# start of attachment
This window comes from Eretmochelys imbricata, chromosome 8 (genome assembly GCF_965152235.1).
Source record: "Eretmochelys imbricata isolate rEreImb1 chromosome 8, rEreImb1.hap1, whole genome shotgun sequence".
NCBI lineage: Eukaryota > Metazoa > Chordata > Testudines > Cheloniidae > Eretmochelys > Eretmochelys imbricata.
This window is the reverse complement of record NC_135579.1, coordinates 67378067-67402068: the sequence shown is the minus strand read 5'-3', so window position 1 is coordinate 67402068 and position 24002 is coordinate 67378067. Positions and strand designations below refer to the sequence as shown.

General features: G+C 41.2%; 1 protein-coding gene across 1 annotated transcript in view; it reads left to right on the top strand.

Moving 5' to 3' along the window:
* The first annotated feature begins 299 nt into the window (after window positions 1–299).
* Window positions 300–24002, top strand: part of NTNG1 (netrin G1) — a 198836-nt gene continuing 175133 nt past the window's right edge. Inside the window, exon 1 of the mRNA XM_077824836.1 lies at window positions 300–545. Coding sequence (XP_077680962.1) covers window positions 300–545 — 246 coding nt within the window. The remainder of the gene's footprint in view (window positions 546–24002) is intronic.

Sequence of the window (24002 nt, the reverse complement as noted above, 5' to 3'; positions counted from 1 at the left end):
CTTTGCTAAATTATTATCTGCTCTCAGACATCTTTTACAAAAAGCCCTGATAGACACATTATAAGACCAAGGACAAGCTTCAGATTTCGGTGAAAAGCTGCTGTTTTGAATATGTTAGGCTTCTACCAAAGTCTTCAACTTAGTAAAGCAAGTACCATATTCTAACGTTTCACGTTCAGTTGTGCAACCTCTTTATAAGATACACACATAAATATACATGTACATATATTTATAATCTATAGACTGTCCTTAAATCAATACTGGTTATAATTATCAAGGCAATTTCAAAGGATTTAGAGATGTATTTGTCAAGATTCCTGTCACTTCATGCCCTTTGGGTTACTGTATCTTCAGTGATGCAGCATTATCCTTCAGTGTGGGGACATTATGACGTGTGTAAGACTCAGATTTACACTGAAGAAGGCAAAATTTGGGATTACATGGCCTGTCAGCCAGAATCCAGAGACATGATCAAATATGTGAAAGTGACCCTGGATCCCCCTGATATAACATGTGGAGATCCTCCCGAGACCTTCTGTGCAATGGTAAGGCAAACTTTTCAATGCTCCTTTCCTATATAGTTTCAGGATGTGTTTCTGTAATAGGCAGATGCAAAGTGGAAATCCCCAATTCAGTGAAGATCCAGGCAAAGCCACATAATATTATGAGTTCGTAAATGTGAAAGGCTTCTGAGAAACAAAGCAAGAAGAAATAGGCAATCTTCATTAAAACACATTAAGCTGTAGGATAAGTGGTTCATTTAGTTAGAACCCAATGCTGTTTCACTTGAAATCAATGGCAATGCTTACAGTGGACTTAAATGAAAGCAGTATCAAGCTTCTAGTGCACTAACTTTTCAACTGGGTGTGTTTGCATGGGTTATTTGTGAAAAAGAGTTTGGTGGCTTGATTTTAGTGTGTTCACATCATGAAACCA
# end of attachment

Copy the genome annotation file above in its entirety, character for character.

This window comes from Eretmochelys imbricata, chromosome 8 (genome assembly GCF_965152235.1).
Source record: "Eretmochelys imbricata isolate rEreImb1 chromosome 8, rEreImb1.hap1, whole genome shotgun sequence".
NCBI lineage: Eukaryota > Metazoa > Chordata > Testudines > Cheloniidae > Eretmochelys > Eretmochelys imbricata.
This window is the reverse complement of record NC_135579.1, coordinates 67378067-67402068: the sequence shown is the minus strand read 5'-3', so window position 1 is coordinate 67402068 and position 24002 is coordinate 67378067. Positions and strand designations below refer to the sequence as shown.

General features: G+C 41.2%; 1 protein-coding gene across 1 annotated transcript in view; it reads left to right on the top strand.

Moving 5' to 3' along the window:
* The first annotated feature begins 299 nt into the window (after window positions 1–299).
* Window positions 300–24002, top strand: part of NTNG1 (netrin G1) — a 198836-nt gene continuing 175133 nt past the window's right edge. Inside the window, exon 1 of the mRNA XM_077824836.1 lies at window positions 300–545. Coding sequence (XP_077680962.1) covers window positions 300–545 — 246 coding nt within the window. The remainder of the gene's footprint in view (window positions 546–24002) is intronic.

Sequence of the window (24002 nt, the reverse complement as noted above, 5' to 3'; positions counted from 1 at the left end):
CTTTGCTAAATTATTATCTGCTCTCAGACATCTTTTACAAAAAGCCCTGATAGACACATTATAAGACCAAGGACAAGCTTCAGATTTCGGTGAAAAGCTGCTGTTTTGAATATGTTAGGCTTCTACCAAAGTCTTCAACTTAGTAAAGCAAGTACCATATTCTAACGTTTCACGTTCAGTTGTGCAACCTCTTTATAAGATACACACATAAATATACATGTACATATATTTATAATCTATAGACTGTCCTTAAATCAATACTGGTTATAATTATCAAGGCAATTTCAAAGGATTTAGAGATGTATTTGTCAAGATTCCTGTCACTTCATGCCCTTTGGGTTACTGTATCTTCAGTGATGCAGCATTATCCTTCAGTGTGGGGACATTATGACGTGTGTAAGACTCAGATTTACACTGAAGAAGGCAAAATTTGGGATTACATGGCCTGTCAGCCAGAATCCAGAGACATGATCAAATATGTGAAAGTGACCCTGGATCCCCCTGATATAACATGTGGAGATCCTCCCGAGACCTTCTGTGCAATGGTAAGGCAAACTTTTCAATGCTCCTTTCCTATATAGTTTCAGGATGTGTTTCTGTAATAGGCAGATGCAAAGTGGAAATCCCCAATTCAGTGAAGATCCAGGCAAAGCCACATAATATTATGAGTTCGTAAATGTGAAAGGCTTCTGAGAAACAAAGCAAGAAGAAATAGGCAATCTTCATTAAAACACATTAAGCTGTAGGATAAGTGGTTCATTTAGTTAGAACCCAATGCTGTTTCACTTGAAATCAATGGCAATGCTTACAGTGGACTTAAATGAAAGCAGTATCAAGCTTCTAGTGCACTAACTTTTCAACTGGGTGTGTTTGCATGGGTTATTTGTGAAAAAGAGTTTGGTGGCTTGATTTTAGTGTGTTCACATCATGAAACCA